Kenya’s economy feels pinch of prolonged political uncertainty
By Steve Mkawale | October 1st 2017
Though Kenya underwent a peaceful General Election on August 8, the repeat presidential election has brought with it a lot of tension and thrown the country into a political circus.
The election fever has already spread across three-quarters of the year, and it is not clear when the tension will ease.
Already, Planning Principal Secretary Irungu Nyakera has warned that the country’s current political uncertainty is hurting the economy.
“There is a need to ensure stability, secure investor confidence and root for adequate supply of food,” says Nyakera.
The PS says the current wait-and-see attitude by prospectors is slowing down investment.
“The travel advisories, due to the perception of insecurity during the election period, negatively impact key sectors such as tourism, not forgetting that the stock market index is also adversely affected by negative market sentiments,” he said.
Nyakera cited hotel, transport, wholesale and retail sectors as among those hurt by the situation.
Paul Namayi, Economics lecturer at the University of Nairobi, says the standoff, if not nipped in the bud, will reverse the projected economic growth for this year.
“If a political settlement is not arrived at soon, the Gross Domestic Product (GDP) will fall just below the current five per cent as investors shy away, production drops and the shilling continues to depreciate,” says Namayi.
The Nairobi Securities Exchange (NSE) was shaken by the ruling of the Supreme Court nullifying President Uhuru Kenyatta’s re-election, shedding over Sh50 billion on the judgment day.
Analysts says more than Sh300 billion has, for the last three months, been shed due to the political grandstanding between the two political protagonists, the National Super Alliance (NASA) and Jubilee Party.
The shilling has also received a beating in the period, hitting an all-time low against the dollar.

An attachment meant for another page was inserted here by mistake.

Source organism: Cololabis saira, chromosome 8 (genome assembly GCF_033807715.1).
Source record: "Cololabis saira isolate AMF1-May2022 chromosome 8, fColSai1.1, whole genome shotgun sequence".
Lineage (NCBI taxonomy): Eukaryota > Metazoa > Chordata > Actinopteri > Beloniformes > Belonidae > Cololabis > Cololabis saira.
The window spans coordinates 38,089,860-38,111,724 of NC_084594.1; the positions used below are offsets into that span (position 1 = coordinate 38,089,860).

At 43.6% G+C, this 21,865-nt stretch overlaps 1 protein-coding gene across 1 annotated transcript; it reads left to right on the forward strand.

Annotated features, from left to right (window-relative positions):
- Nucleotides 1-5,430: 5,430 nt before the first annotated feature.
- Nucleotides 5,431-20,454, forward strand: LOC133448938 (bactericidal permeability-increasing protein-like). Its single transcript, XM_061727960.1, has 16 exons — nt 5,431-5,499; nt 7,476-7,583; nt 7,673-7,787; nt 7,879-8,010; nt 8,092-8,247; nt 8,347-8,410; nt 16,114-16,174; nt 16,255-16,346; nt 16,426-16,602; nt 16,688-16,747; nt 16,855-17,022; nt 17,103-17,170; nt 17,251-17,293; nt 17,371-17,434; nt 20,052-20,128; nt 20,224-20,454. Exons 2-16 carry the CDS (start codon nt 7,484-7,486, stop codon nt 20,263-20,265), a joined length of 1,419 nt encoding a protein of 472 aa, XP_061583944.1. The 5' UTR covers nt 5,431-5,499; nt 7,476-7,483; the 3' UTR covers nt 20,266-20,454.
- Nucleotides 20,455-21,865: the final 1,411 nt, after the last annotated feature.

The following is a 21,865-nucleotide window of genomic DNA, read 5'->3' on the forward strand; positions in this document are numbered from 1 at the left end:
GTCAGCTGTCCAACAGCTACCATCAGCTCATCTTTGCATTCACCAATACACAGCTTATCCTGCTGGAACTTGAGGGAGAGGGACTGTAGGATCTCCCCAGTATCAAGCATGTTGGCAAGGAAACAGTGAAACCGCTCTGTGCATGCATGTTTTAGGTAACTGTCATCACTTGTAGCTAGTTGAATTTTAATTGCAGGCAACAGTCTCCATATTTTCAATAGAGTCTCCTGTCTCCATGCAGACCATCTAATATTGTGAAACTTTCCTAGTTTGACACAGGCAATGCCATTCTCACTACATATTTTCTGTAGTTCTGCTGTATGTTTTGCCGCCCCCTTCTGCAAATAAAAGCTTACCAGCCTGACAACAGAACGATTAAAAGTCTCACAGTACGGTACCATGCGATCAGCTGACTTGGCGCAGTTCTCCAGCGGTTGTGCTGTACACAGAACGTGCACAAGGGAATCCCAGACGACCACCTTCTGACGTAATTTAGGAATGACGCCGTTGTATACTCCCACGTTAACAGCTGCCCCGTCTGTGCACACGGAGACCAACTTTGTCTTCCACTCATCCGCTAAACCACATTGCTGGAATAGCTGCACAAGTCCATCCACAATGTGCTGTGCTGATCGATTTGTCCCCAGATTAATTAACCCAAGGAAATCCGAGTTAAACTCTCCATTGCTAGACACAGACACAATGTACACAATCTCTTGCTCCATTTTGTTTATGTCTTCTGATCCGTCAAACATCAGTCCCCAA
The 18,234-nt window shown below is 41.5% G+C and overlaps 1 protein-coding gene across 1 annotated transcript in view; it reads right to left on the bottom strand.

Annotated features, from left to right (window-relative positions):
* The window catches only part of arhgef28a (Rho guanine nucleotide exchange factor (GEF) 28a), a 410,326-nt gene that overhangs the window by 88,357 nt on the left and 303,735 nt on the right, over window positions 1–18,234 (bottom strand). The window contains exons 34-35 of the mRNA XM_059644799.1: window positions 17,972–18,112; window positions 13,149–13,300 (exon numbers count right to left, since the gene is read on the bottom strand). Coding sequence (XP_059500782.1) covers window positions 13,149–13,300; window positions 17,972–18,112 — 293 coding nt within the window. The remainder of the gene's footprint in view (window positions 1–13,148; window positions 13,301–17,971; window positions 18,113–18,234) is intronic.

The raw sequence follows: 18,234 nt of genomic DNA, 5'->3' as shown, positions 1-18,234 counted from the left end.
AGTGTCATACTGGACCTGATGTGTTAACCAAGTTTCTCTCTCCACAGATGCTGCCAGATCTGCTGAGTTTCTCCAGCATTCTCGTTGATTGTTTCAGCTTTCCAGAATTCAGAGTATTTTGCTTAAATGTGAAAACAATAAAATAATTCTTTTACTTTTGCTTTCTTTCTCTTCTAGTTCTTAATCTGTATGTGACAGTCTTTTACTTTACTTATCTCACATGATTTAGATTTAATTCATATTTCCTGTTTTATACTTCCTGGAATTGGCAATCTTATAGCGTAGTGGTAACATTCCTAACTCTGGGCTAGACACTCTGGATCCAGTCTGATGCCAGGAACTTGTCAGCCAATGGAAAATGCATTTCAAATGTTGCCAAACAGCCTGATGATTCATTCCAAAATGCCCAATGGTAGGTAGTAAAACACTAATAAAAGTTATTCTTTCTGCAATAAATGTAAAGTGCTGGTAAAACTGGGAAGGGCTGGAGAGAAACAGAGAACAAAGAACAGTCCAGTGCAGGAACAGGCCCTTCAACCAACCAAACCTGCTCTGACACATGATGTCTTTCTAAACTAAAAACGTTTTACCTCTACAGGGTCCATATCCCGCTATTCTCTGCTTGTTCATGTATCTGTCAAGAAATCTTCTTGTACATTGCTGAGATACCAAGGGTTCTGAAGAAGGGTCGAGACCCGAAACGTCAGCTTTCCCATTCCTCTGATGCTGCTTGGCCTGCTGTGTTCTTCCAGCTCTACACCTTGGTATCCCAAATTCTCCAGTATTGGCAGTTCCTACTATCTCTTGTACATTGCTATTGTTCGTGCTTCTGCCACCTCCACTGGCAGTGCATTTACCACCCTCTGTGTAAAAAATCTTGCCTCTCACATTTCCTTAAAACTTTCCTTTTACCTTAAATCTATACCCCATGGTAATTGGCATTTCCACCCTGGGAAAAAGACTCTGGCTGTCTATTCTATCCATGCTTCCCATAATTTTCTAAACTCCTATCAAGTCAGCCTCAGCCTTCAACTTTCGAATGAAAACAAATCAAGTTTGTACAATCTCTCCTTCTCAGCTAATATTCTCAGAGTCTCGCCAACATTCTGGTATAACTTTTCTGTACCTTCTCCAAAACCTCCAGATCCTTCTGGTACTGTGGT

“Following the uncertainty, there is an urgent need to conclude the 2017 presidential election,” says Philip Chebunet, a political science lecturer at a local university.
Chebunet says the 2013 General Election demonstrated that when a government is formed immediately, economic activity is not affected.
Changes in inflation
He says key indicators have already pointed to a slowdown in economic growth in 2017.
First Quarter estimates of GDP growth, as per data from the Kenya National Bureau of Statistics, indicate that the economy grew by only 4.7 per cent.
“The Consumer Price Index (CPI), which measures changes in inflation and the cost of living, has also risen from 6.3 per cent in August 2016 to eight per cent in August 2017,” says the KNBS report.
Chebunet warns things could get worse, following the demonstration by the Opposition to demand the removal of some Independent Electoral and Boundaries Commission (IEBC) officials for allegedly bungling the August 8 presidential election.
Top on the list of IEBC officials NASA wants out of office is Chief Executive Officer Ezra Cheloba.
The Opposition has also insisted that its “irreducible minimum” demands must be met before they can participate in the repeat presidential election.
Following these demands and the hardline stance taken by Jubilee against them, investors have now adopted a wait-and-see attitude.
Development projects by both national and county governments have stalled.
In Rift Valley, Uasin Gishu Governor Jackson Mandago paints a grim picture of the situation, saying operation in most counties have halted due to lack of funds for development projects.
“There is no way counties will wait for the political situation to normalise to continue with development projects,” he says.
In the South Rift region, a number of roads commissioned by President Uhuru Kenyatta and his deputy William Ruto have stalled.
The Sh30 billion projects, which were launched early this year, are at various stages of implementation.
Scaled down operation
Some of the contractors have withdrawn their machinery from the sites while others have scaled down operations.
The National Treasury is in the process of releasing Sh10 billion to finance the repeat presidential election.
More money, which would have been used for development, is being channelled to consumption, as the government continues to provide subsidised maize flour now in its fourth month even as maize farmers have started harvesting.
Except for mass safari tourism, tourist arrivals in the coastal beaches have remained low during the current July-October peak season.
“Between July and early this month, bed occupancy in lodges and camps in Masai Mara was high, with exclusive ones recording above 80 per cent. At the Coast, the story is different. Occupancy has remained stagnant at below 70 per cent,” says Lily Waddington, the proprietor of Osero Lodges Ltd.
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